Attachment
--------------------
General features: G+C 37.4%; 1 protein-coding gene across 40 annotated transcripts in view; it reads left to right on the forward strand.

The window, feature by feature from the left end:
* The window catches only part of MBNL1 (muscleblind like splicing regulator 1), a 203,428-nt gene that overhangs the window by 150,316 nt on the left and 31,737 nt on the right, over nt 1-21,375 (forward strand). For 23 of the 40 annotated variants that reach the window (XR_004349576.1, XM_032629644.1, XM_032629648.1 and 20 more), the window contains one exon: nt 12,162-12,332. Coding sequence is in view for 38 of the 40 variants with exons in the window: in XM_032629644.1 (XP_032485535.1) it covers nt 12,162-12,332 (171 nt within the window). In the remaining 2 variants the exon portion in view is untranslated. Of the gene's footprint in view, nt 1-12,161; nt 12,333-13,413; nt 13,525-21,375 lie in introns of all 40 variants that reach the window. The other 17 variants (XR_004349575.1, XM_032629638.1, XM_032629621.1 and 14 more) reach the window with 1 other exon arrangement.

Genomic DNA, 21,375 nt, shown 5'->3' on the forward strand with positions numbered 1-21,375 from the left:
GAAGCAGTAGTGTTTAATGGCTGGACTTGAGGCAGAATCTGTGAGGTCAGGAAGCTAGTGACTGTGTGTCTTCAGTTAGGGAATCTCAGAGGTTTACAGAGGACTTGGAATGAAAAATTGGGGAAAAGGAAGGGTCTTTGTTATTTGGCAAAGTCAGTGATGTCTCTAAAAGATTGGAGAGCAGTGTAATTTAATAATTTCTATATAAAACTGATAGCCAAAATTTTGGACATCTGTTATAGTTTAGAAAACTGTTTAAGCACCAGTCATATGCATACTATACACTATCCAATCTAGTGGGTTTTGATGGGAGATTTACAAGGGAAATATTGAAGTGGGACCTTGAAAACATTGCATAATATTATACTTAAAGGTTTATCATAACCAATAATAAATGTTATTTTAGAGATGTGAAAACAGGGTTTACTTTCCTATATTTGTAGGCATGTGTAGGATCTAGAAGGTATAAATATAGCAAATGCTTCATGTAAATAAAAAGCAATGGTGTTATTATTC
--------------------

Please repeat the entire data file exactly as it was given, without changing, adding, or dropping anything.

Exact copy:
General features: G+C 37.4%; 1 protein-coding gene across 40 annotated transcripts in view; it reads left to right on the forward strand.

The window, feature by feature from the left end:
* The window catches only part of MBNL1 (muscleblind like splicing regulator 1), a 203,428-nt gene that overhangs the window by 150,316 nt on the left and 31,737 nt on the right, over nt 1-21,375 (forward strand). For 23 of the 40 annotated variants that reach the window (XR_004349576.1, XM_032629644.1, XM_032629648.1 and 20 more), the window contains one exon: nt 12,162-12,332. Coding sequence is in view for 38 of the 40 variants with exons in the window: in XM_032629644.1 (XP_032485535.1) it covers nt 12,162-12,332 (171 nt within the window). In the remaining 2 variants the exon portion in view is untranslated. Of the gene's footprint in view, nt 1-12,161; nt 12,333-13,413; nt 13,525-21,375 lie in introns of all 40 variants that reach the window. The other 17 variants (XR_004349575.1, XM_032629638.1, XM_032629621.1 and 14 more) reach the window with 1 other exon arrangement.

Genomic DNA, 21,375 nt, shown 5'->3' on the forward strand with positions numbered 1-21,375 from the left:
GAAGCAGTAGTGTTTAATGGCTGGACTTGAGGCAGAATCTGTGAGGTCAGGAAGCTAGTGACTGTGTGTCTTCAGTTAGGGAATCTCAGAGGTTTACAGAGGACTTGGAATGAAAAATTGGGGAAAAGGAAGGGTCTTTGTTATTTGGCAAAGTCAGTGATGTCTCTAAAAGATTGGAGAGCAGTGTAATTTAATAATTTCTATATAAAACTGATAGCCAAAATTTTGGACATCTGTTATAGTTTAGAAAACTGTTTAAGCACCAGTCATATGCATACTATACACTATCCAATCTAGTGGGTTTTGATGGGAGATTTACAAGGGAAATATTGAAGTGGGACCTTGAAAACATTGCATAATATTATACTTAAAGGTTTATCATAACCAATAATAAATGTTATTTTAGAGATGTGAAAACAGGGTTTACTTTCCTATATTTGTAGGCATGTGTAGGATCTAGAAGGTATAAATATAGCAAATGCTTCATGTAAATAAAAAGCAATGGTGTTATTATTC